DISCLAIMER: These notes are from the defunct k8 project which precedes SquirrelJME. The notes for SquirrelJME start on 2016/02/26! The k8 project was effectively a Java SE 8 operating system and as such all of the notes are in the context of that scope. That project is no longer my goal as SquirrelJME is the spiritual successor to it.


Now that I have preprocessed lines, I must actually handle them all.


An error in my command line parsing, related to switch statements, was causing every command to act as a switch so a file say called "conftest.c" would be treated as -o.


Appears that macro expansion is done after expansion as defining stuff in the middle of function-like macros has the effect as if it did not occur.


A recursive class for macro expansion might help.


The hash symbol is context sensitive. In a function like macro it turns it into a string while in an object like one it does not process the identifier.


Actually I figured out a way to do expansion without getting messy, sort of. I can use a recursive method. When the method encounters a valid identifier it checks to see if it is a macro. If it is then it is expanded and replaced. On any of the replacement results, it does it again until nothing else can be expanded.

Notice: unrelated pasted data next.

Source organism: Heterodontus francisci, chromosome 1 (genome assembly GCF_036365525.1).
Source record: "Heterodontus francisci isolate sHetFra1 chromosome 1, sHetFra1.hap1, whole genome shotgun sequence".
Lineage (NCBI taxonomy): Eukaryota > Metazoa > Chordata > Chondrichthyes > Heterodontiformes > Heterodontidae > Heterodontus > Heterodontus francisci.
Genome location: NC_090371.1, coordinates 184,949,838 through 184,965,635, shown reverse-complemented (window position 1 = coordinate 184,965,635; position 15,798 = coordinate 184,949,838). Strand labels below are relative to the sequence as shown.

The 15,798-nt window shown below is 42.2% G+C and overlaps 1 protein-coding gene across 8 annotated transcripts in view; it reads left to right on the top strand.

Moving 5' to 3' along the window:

The state of preprocessor ifs is simple, it either is true or was or never was true in the past.


I should probably not depend on C for native code generation. Such a thing could be done with Java code itself with special annotations and such. The NARF decompiler code is a bit weak for it though and does not say everything about the input code. I will have to do some kind of SSA or similar. I will need to take NARF to the next level for the most part.


Well, what I really need is a high level assembly that can work on multiple architectures and can use memory effectively, access wise that is. But not The HLA.


The HLA does not even have to be a real language, just heavy macros on top of an existing assembler. Then common code I have just uses those macros in and out between things.